Tips On How To Handle Ice Cream Head Ache

A number of foods that lead to excellent memories. Whenever you consume turkey, it generally makes you think of The thanksgiving holiday. There might be some type of classic or cultural food which makes you think of home for the vacations. Whenever you take in a hot dog, it may cause you to think about the baseball park or perhaps a wonderful baseball game. If you drink a glass of lemonade, it could take you back to a lazy summer season . Another great summer memory is frequently elicited by consuming your preferred frozen goodies .

Nothing at all reminds you of enjoyable summer days like an ice cream cone or perhaps a plate of the favored taste. This is what celebrates the time of year for most people. It also is really a preferred sweet treat for many individuals and so they appreciate it all year long. Even though it’s full of energy, it’s usually so tasty which it’s hard for individuals to resist. In case you’ve consumed soft ice cream at any point in time, then it’s likely that you know never eat it too fast though or otherwise you are going to suffer.

Exactly What Is The Ice Cream Headache?

You dig into your favourite soft ice cream and you do so with great rate since it’s delightful and you would like to eat it up. No sooner do you get it to your mouth that you experience that accustomed discomfort that you have encountered before. That terrible stabbing ache in your headache slows you down as well as causes you to feel just terrible. So just why does this occur? What makes the actual ice cream head ache come about anyway?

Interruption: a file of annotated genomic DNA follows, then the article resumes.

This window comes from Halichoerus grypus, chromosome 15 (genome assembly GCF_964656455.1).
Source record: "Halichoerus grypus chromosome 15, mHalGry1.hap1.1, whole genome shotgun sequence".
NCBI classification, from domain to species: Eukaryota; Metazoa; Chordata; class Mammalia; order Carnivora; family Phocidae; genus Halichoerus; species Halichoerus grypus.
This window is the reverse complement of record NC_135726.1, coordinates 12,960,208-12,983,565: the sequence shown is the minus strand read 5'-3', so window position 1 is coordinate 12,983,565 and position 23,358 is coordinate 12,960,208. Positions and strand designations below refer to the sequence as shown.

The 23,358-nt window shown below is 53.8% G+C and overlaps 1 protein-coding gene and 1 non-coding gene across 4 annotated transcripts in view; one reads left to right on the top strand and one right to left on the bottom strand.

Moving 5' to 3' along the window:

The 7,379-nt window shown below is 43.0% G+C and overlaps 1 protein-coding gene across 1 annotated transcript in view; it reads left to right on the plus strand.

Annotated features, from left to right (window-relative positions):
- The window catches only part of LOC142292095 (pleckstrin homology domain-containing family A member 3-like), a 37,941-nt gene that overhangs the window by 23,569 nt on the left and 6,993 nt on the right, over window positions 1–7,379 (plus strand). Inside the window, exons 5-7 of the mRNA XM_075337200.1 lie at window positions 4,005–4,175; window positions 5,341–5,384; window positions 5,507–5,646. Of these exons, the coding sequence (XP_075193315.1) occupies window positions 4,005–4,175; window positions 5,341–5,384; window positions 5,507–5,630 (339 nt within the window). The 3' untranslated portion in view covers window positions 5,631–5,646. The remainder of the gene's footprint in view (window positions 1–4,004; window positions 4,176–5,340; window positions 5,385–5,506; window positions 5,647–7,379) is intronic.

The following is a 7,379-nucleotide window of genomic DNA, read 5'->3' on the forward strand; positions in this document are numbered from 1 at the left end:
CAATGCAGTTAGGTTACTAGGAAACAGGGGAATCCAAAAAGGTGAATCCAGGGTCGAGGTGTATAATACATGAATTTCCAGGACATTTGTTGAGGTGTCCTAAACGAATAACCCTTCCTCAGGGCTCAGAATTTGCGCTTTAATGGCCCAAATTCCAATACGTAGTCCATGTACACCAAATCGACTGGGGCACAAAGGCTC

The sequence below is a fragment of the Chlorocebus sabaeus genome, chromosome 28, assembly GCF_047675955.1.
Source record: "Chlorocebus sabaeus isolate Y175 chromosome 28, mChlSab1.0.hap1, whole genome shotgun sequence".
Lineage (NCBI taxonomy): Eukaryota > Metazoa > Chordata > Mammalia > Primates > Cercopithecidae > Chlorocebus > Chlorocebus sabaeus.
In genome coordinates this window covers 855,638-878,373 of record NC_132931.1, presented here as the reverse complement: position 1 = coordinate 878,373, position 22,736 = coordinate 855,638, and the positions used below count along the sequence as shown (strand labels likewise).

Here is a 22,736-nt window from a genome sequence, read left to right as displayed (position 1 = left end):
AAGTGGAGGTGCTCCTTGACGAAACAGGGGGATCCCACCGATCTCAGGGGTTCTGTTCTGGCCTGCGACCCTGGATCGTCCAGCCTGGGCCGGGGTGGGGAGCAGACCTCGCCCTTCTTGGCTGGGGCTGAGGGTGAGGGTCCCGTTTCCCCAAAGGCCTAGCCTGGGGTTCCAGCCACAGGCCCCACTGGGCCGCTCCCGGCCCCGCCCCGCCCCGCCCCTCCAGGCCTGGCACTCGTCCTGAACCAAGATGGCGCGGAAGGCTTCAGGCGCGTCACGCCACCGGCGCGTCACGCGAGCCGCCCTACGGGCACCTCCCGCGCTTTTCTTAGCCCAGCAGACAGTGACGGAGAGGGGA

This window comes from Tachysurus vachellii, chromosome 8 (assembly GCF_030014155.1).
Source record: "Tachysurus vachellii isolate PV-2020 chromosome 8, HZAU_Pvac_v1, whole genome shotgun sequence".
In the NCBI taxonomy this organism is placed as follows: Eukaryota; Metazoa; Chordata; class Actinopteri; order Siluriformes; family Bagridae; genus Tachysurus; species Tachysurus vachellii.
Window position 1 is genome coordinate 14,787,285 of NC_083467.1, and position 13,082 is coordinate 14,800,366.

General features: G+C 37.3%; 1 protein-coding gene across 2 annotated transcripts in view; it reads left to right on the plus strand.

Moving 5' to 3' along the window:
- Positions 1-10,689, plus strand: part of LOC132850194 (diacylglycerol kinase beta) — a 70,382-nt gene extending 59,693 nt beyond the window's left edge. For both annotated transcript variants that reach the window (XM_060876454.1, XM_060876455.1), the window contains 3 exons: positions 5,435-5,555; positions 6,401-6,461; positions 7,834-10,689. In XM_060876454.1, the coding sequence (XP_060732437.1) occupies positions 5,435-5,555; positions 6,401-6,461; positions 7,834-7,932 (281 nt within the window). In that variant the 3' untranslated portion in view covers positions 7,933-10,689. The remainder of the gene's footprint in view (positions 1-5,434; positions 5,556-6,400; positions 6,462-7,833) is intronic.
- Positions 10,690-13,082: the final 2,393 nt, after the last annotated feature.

Ice cream head pain take place due to the fact any time something cold hits the roof of your oral cavity, it activates that cold headache. This in turn leads to a dilation of blood vessels inside the head. The actual dilation could possibly be the effect of a nerve center that’s found above the roof of the mouth. Whenever this neural center gets cold, it has a tendency to overreact, and it tries to virtually “heat” your brain. This is why the science, however it doesn’t help that dreadful pain that you undergo every time.

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Watermelon is Cool Nutrition

Watermelon (Citrullis lanatus) belongs to the Cucurbitaceae family. It grows on vines with big leaves and the vines creep along the ground. Watermelons grow in a number of shapes from round to oblong.

Watermelons have a thick rind but the inside flesh is juicy and sweet when the fruit is ripe. The rind is a shade of green with darker green stripes or spots. It’s considered to be a real treat in the summer with its light sweet flavor. The pulp usually has mature black seeds that must be discarded.

Choosing the Best

The qualities to look for when choosing the best watermelon include the following.

  • Heavy for its size
  • Smooth rind
  • No bruises or dents
  • Should not sound hollow when tapped

If buying pre-cut watermelon, you can inspect the flesh or pulp. The pulp should have a nice deep color. Also the seeds should be dark colored indicating maturity.

Storage

Watermelon is hardy and can be stored at room temperature for up to a week. In fact, studies indicate that the some of the antioxidants in the watermelon will increase when this fruit is stored in a room with a temperature higher than 60 degrees.